Iwata feels, much like Michel Ancel, that the Wii U is difficult to communicate with consumers. He admits that it wasn’t as easy to get the GamePad across to buyers as the Wii’s motion controls were. However, he thinks that that can all change.
Mr. Iwata feels that the Wii U will catch on when they can actually get the console into people’s hands. How can they do that, you ask? Simple: games. By releasing games one after the other that take advantage of the Wii U’s unique features, Nintendo can turn the console around and start raking in the dough. All you have to do is look at what Pikmin 3 has done for the Wii U in Japan to know that this is true. If one title could do that, imagine what will happen when the Big N launches Super Mario 3D World, Donkey Kong Country Tropical Freeze, Mario Kart 8, and Smash Bros.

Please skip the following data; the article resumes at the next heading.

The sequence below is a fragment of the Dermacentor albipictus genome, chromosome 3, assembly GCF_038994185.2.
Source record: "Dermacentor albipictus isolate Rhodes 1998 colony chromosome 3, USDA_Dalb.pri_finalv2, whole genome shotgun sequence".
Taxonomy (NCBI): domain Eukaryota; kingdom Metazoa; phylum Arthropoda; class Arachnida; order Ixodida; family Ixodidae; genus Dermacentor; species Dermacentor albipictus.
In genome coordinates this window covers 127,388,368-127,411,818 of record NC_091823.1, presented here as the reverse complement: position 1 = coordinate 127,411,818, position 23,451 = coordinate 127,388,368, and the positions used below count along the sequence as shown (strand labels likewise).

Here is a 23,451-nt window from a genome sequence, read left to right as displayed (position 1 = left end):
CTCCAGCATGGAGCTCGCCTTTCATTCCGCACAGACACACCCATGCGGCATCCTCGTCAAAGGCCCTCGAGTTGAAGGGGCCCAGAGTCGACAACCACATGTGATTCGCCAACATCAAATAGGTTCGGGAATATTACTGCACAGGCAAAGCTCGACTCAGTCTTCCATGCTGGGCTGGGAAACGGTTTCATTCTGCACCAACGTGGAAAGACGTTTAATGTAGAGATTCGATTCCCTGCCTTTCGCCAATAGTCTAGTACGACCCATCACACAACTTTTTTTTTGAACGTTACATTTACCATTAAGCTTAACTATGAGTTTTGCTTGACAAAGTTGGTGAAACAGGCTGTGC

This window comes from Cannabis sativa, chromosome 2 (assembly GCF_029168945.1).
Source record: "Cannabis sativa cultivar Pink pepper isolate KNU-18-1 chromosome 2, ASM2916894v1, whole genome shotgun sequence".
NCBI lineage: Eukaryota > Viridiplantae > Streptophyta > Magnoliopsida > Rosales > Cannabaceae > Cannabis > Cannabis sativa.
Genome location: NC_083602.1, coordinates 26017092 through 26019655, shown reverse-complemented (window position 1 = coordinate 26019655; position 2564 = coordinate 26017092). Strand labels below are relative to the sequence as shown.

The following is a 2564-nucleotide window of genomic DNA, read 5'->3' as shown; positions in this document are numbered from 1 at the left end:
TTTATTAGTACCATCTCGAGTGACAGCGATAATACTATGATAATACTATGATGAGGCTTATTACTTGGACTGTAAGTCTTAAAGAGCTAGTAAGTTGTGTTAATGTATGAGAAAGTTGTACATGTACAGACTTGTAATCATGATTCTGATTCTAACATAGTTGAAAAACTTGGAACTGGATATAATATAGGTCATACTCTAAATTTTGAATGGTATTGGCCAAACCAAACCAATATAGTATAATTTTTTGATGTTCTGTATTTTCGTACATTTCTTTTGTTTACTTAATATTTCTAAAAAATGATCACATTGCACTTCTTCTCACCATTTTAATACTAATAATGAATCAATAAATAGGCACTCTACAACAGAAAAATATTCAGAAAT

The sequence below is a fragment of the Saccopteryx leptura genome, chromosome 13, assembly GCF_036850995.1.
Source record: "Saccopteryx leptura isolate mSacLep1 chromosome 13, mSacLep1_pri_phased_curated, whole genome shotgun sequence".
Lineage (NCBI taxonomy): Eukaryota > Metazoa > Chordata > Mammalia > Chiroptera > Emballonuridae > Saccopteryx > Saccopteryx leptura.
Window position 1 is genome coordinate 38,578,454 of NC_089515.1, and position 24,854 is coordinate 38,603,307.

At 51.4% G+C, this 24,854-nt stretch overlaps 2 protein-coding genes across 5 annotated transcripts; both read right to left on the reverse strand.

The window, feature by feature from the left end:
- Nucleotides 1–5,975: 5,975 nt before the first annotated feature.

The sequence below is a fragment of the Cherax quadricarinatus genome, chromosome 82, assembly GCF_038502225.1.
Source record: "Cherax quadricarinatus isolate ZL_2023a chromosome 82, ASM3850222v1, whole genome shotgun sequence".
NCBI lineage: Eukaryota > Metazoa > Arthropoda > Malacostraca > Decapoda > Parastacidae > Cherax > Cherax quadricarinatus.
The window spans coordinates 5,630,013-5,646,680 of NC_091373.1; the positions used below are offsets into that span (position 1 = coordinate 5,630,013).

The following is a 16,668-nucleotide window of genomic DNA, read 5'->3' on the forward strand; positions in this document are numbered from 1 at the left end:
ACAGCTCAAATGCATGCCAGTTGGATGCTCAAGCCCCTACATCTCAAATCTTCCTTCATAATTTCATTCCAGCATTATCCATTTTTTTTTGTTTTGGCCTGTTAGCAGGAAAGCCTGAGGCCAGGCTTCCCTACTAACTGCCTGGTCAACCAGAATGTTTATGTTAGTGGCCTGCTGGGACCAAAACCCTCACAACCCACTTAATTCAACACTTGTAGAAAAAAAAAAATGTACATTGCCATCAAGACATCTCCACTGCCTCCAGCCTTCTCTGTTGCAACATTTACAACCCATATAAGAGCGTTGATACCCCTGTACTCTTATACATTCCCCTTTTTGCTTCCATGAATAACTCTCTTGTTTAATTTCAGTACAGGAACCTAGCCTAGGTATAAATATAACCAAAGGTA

“Yes, exactly, just as you said. In the case of the Wii, for example, just by bundling Wii Sports, it was easily conveyed to the consumers that the Wii was a very unique and different system. But in the case of the Wii U, we have not come to that stage yet. We hoped that Nintendo Land would have been able to execute that kind of responsibility, but for those people who have only seen how other people are playing with the Wii U and Nintendo Land, they could not know how uniquely different the Wii U is from the Wii. As a result, Wii U is a machine for which the evaluation differs greatly depending on whether you own it at home or not. So, what we really need to do now is to launch software titles for the Wii U that can take advantage of its unique aspects, one after the other. So much so that a great number of people are able to touch the Wii U and feel how unique it is. We need to expand the number of such people. And once the number of people has reached critical mass, I think the public view of Nintendo will be changed.” – Satoru Iwata